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Westmont child support attorneyMost couples enter into marriage thinking it will last “til death do us part.” Although that may have been more common years ago, statistics show that almost half of all marriages in the United States now end in divorce. Once the decision has been made to legally terminate a marriage, there are many issues that need to be resolved, such as asset and property division, spousal maintenance, and child support if a couple had children together. Child support in Illinois is determined based on several factors, and one question parents might have is what will happen if the paying parent falls behind on payments or refuses to pay altogether? Regardless of the reasons why a non-custodial parent may not be paying, he or she may face legal ramifications. 

Parental and Legal Obligations

Every parent is responsible for the emotional and financial well-being of their children, whether they are married, divorced, separated, or were never married. Several laws are in place to make sure children receive what they need to live a healthy and happy life. In most cases, the parent with the majority of the parenting time (the custodial parent) will receive child support payments from the other parent (the non-custodial parent).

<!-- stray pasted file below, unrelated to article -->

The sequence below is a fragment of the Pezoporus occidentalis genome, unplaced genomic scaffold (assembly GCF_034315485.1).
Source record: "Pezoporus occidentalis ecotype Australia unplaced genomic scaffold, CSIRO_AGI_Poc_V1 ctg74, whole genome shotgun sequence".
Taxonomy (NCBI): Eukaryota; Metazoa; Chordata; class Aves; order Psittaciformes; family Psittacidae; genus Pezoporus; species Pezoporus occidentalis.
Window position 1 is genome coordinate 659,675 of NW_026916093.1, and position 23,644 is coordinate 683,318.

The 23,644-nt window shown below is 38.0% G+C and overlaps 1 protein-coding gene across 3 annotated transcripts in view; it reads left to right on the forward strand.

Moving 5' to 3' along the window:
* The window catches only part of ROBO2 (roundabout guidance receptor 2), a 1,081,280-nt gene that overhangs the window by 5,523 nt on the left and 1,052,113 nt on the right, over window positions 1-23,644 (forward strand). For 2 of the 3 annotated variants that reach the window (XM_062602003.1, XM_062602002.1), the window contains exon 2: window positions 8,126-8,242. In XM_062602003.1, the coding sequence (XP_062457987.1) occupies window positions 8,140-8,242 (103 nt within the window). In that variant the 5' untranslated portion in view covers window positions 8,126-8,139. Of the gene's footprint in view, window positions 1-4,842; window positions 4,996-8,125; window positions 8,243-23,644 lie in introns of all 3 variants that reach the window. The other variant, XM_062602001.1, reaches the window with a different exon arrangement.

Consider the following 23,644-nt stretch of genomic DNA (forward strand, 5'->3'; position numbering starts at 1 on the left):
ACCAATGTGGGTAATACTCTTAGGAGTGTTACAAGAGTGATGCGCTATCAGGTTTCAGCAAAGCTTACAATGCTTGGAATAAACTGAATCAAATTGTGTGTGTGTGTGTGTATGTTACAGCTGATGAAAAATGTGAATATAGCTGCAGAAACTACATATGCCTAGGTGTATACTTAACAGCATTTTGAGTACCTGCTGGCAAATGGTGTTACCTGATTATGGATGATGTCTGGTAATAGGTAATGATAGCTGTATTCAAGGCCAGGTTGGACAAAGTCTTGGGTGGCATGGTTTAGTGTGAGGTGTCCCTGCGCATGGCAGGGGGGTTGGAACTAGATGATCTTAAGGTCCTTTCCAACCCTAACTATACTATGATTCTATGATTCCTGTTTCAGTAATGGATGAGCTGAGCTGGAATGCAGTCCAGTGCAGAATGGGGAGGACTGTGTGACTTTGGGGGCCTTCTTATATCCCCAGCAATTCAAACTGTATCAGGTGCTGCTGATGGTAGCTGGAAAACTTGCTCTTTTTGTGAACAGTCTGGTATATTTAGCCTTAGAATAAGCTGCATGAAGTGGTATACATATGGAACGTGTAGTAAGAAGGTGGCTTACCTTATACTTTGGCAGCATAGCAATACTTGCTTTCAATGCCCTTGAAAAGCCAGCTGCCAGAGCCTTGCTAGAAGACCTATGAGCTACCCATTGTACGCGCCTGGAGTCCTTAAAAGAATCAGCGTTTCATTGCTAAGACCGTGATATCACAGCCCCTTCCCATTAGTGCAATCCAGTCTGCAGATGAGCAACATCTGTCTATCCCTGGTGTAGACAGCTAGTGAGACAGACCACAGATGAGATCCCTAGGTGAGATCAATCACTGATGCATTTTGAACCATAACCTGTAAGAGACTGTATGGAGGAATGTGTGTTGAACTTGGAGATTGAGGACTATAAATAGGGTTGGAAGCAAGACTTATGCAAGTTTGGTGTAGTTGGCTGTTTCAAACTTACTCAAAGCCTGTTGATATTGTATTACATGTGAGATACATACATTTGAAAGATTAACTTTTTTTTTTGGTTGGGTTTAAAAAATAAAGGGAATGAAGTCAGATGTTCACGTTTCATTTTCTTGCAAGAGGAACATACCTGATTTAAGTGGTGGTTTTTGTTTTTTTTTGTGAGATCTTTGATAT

Child support payments are calculated by taking various factors into consideration, such as the income of each spouse, the children’s needs, and a parent’s other financial obligations. Illinois courts now use the “Income Shares” model when determining child support. With this approach, the total amount of child support is calculated based on the combined net income of both parents, and this obligation is divided between the parents according to the percentage of the combined income each parent earns.

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